Realising outcomes

19:35, Jan 30 2013
Our Schools
ITALIAN DREAMS: Lilly Ando, left, and Emily Clarke of Whangaparaoa College have been raising money for their student exchange programme to Italy with cultural exchange organisation AFS New Zealand.

Dairy Flat School has successfully fought for re-inclusion in a national speed trial in a bid to improve road safety.

It's now among 23 rural schools the New Zealand Transport Agency has added to its extended school management speed trial programme for 2013.

The school was selected to be part of the agency's rural school management trial in February last year but was later excluded because it was considered a low priority.

Dairy Flat is petitioning for electronic driver signs and a speed limit reduction from 80kmh to 50kmh during peak school hours of 8.30am till 9am, and 2.45pm till 3.15pm to keep its students safe. The speed trial limit is set at 60kmh for schools in 80kmh zones. Dairy Flat School is between open road speed limits on State Highway 17, now called Dairy Flat Highway, and the Landfill Access Rd intersection.

"Naturally, we're pleased we were re-instated on the national trial for speed reduction," Dairy Flat School board of trustees chairman Martin Bradshaw says.

"And we're grateful for the support from Rodney Local Board member John McLean and Rodney MP Mark Mitchell for getting some action on this."


Mr Bradshaw says the speed reduction signs outside the school will make it safer for Dairy Flat Highway users.

The trial aims to improve road safety outside rural schools where the greatest risk of high-severity crash is associated with traffic turning in and out of the school or adjacent intersections. It also investigates if an appropriate speed environment for the turning traffic risk can be achieved using 60kmh or 70kmh.

Variable speed limits trials at rural schools began in early 2012 as part of the Government's Safer Journeys action plan. A speed limit of 70kmh is being trialled at schools on roads with a 100kmh speed limit and 60kmh for schools with an 80kmh speed limit.

Speeds will be displayed on electronic signs which allow the speed limit to be changed locally at agreed times.

Seven schools were involved with the initial trial.

"The NZTA's evaluation of the trial has shown the variable speed limits have been effective in reducing vehicle speeds both before and after school, and in improving driver behaviour around schools," associate transport minister Simon Bridges says.

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Drivers are urged to take care with many schools returning this week.

Police are targeting those travelling more than 4kmh over the speed limit around schools and school buses stopping to let pupils off or on, saying those caught will face fines.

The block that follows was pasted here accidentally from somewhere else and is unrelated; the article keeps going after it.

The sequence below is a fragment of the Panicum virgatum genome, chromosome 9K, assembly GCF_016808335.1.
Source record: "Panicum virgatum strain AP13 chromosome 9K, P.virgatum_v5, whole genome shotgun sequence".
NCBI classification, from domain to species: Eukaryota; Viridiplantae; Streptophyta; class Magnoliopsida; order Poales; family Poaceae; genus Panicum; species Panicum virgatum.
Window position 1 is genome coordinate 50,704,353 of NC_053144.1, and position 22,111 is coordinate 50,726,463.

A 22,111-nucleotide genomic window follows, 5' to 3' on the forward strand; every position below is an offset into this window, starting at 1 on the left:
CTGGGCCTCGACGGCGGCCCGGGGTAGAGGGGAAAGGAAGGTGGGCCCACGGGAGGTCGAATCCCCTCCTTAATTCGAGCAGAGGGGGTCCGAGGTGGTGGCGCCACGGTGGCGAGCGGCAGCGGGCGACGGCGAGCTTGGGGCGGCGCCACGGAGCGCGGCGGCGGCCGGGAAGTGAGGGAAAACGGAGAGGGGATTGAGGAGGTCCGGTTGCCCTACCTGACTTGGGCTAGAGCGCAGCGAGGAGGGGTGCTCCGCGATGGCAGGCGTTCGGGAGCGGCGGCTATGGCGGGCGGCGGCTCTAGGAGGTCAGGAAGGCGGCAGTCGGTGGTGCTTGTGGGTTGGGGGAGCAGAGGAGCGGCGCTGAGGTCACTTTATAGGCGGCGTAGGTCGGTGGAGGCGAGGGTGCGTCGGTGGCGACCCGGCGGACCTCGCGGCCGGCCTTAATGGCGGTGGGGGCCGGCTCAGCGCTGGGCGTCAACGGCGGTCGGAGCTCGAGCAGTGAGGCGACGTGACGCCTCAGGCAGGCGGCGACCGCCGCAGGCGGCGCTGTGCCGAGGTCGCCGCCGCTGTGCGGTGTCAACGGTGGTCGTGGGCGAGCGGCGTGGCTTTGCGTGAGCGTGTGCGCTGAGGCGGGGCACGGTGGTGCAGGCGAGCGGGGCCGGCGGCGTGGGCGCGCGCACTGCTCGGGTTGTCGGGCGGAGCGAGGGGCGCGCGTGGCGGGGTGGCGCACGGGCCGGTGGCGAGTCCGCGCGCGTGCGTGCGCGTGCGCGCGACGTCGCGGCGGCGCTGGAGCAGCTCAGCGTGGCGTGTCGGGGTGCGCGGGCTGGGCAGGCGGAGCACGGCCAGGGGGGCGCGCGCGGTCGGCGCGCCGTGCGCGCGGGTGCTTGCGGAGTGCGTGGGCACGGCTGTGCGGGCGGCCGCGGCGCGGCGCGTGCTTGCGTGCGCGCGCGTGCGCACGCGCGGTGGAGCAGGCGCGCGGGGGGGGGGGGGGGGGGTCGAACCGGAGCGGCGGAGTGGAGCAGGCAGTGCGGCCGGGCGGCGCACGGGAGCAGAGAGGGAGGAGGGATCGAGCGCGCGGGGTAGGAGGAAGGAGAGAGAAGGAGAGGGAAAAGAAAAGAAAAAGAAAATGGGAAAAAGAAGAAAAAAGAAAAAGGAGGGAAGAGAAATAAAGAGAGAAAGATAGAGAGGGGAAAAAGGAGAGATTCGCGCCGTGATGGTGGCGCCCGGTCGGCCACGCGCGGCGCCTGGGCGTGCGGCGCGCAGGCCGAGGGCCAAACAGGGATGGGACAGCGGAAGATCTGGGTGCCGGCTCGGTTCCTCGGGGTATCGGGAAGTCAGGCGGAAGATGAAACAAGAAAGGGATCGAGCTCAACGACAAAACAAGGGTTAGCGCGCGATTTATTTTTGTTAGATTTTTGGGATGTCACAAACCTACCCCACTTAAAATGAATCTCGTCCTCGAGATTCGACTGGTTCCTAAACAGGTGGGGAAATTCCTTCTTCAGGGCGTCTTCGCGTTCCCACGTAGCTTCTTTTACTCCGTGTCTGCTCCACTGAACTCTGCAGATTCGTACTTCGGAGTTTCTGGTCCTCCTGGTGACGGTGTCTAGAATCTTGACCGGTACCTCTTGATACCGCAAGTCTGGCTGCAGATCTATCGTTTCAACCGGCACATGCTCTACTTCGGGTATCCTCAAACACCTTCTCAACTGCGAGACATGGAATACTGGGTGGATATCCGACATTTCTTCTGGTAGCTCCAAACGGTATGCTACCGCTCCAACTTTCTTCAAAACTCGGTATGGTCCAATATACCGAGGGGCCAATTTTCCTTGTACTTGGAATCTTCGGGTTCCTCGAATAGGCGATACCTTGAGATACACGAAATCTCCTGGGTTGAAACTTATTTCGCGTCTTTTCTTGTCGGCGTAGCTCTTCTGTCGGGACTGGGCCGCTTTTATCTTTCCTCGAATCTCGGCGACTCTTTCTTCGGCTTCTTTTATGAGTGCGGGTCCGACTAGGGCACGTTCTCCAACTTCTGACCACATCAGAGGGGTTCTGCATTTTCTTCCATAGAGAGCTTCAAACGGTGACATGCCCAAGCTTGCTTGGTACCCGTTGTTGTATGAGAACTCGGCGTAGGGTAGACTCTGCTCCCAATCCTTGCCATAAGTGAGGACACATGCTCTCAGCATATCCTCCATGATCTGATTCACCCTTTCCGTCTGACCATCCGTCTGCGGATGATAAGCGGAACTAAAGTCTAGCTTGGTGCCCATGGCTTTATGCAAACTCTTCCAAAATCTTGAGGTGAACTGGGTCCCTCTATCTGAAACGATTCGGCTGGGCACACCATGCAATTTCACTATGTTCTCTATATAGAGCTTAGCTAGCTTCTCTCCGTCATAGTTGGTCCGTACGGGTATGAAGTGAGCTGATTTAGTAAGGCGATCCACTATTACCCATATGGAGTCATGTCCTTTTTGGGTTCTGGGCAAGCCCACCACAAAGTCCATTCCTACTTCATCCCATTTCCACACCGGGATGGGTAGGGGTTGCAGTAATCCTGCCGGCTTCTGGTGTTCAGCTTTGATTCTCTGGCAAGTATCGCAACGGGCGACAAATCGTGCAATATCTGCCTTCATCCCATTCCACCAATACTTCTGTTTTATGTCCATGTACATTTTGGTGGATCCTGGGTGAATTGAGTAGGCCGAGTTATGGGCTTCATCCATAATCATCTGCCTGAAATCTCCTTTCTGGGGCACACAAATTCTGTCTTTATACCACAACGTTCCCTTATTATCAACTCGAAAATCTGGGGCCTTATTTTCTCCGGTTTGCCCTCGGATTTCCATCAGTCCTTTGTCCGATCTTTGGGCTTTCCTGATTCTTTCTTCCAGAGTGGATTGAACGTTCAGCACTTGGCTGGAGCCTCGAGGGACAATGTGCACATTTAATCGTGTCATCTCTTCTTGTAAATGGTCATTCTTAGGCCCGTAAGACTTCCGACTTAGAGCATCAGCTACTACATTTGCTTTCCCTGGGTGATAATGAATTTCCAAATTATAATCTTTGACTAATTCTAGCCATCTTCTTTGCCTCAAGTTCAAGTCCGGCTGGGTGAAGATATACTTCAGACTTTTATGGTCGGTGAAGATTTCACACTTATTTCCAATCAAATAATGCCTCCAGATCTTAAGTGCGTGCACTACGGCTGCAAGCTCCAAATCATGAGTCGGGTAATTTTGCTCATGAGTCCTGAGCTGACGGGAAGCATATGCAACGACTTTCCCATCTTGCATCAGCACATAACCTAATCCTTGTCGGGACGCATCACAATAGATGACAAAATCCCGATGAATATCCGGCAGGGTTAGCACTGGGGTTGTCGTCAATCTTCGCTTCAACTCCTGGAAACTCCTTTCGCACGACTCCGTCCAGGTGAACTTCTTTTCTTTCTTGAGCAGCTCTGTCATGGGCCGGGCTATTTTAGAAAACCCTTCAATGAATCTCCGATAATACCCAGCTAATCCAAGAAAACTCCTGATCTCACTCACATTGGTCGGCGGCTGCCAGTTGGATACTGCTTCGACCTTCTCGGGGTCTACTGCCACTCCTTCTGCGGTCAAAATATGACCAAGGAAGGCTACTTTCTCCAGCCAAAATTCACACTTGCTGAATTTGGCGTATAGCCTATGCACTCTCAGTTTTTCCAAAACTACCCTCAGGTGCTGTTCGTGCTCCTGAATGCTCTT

The speed limit for passing a school bus is 20kmh both ways.

"If you travel more than 4kmh over the speed limit around schools and school buses during school hours you will be ticketed, no excuses," Sergeant John Roberts of the Rodney police strategic traffic unit says.

Mr Roberts says there have been numerous complaints of drivers speeding in the vicinity of the region's schools.

"Research shows that children have an undeveloped sense of risk and take a number of years to develop road sense."

Plunket also urges parents to watch for children heading back to school.

Children are to be in a restrained car seat or booster seat no matter how short the journey, Plunket's national child safety adviser Sue Campbell says.

"Turning 5 isn't a magical time to move out of a booster seat. Children are still way too small to fit the vehicle safety belt on its own," Ms Campbell says.

"The change coming to make child restraints compulsory until children are 7 reflects the importance of booster seat use way beyond 5."

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Lack of funds is standing in the way of two Hibiscus Coast girls' Italian dreams.

Whangaparaoa College year 13 students Lilly Ando and Emily Clarke are working hard to fundraise $13,200 each to go to Italy on an exchange programme with AFS New Zealand. AFS is a non-profit organisation which provides inter-cultural learning and volunteer opportunities for students, young adults, teachers and families through international exchange.

"We have both been working, and also doing a lot of fundraising such as raffles, seeking donations and auctions," the girls say.

"We both come from low income families but we feel if we put in the effort and with some help, we can make this experience a reality."

They held stalls at Silverdale's The Warehouse and the Orewa Craft and Market Bazaar selling raffles and cookies.

The girls have a Trade Me site under user name singintherain, listing items to be auctioned for their fundraiser.

Lilly and Emily are high achievers, gaining merits and excellences in both their NCEA levels 1 and 2. They are also completing their Duke of Edinburgh Hillary Award gold award.

The girls have a blog, emandlils; readers can visit to keep up-to-date with their fundraising.

Email the girls at em.and.lils. if you can help.

Rodney Times